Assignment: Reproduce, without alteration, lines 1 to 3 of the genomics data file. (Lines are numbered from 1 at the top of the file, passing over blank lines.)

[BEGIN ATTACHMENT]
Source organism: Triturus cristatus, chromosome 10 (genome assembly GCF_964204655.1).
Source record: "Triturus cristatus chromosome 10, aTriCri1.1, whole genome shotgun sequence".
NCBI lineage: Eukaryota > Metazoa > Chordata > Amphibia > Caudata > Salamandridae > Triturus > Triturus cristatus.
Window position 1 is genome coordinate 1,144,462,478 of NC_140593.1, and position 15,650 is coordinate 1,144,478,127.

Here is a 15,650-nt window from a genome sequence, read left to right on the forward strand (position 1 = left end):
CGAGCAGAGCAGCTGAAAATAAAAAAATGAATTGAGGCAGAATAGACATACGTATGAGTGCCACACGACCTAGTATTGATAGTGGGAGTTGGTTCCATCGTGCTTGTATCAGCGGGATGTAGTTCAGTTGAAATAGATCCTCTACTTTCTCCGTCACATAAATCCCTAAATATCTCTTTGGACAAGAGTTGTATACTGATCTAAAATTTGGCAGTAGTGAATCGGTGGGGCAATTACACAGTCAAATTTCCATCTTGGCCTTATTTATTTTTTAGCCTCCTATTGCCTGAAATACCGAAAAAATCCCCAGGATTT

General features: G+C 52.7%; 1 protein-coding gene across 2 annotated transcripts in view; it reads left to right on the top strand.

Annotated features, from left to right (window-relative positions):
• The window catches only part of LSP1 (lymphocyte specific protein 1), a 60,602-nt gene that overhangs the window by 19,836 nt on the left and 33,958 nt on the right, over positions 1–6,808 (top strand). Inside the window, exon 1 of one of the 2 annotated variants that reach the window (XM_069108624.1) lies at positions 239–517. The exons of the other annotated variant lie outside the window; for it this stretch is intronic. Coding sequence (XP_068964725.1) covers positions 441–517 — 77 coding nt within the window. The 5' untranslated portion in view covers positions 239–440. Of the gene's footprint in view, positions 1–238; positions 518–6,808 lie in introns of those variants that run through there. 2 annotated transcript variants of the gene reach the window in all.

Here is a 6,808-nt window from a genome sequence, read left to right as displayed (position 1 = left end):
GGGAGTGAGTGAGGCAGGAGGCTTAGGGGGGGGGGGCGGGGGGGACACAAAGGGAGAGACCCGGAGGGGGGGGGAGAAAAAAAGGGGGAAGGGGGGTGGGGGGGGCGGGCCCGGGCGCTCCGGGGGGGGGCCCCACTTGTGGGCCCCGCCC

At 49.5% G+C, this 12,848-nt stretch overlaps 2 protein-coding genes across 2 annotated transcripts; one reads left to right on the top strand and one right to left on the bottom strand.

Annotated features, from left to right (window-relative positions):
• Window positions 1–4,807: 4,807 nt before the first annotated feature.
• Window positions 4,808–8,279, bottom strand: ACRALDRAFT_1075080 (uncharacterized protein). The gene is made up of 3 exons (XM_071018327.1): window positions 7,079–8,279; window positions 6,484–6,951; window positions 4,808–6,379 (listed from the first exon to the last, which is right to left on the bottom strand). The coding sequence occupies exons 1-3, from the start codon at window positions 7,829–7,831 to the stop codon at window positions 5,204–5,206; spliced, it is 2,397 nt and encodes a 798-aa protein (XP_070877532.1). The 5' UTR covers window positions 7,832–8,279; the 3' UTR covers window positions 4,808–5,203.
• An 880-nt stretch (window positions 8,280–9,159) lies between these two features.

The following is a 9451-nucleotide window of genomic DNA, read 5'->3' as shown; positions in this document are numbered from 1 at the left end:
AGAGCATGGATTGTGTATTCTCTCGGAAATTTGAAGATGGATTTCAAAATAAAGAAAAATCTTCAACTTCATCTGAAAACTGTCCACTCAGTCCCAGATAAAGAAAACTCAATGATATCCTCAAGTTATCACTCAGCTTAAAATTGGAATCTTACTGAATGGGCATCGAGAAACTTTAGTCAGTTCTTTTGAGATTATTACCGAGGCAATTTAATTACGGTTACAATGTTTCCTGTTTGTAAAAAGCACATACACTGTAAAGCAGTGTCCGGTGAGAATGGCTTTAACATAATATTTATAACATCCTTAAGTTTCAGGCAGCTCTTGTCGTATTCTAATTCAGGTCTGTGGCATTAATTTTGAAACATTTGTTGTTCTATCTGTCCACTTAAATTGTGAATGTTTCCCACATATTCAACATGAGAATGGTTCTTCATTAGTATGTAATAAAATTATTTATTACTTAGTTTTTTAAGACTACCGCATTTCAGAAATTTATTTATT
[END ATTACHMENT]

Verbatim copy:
Source organism: Triturus cristatus, chromosome 10 (genome assembly GCF_964204655.1).
Source record: "Triturus cristatus chromosome 10, aTriCri1.1, whole genome shotgun sequence".
NCBI lineage: Eukaryota > Metazoa > Chordata > Amphibia > Caudata > Salamandridae > Triturus > Triturus cristatus.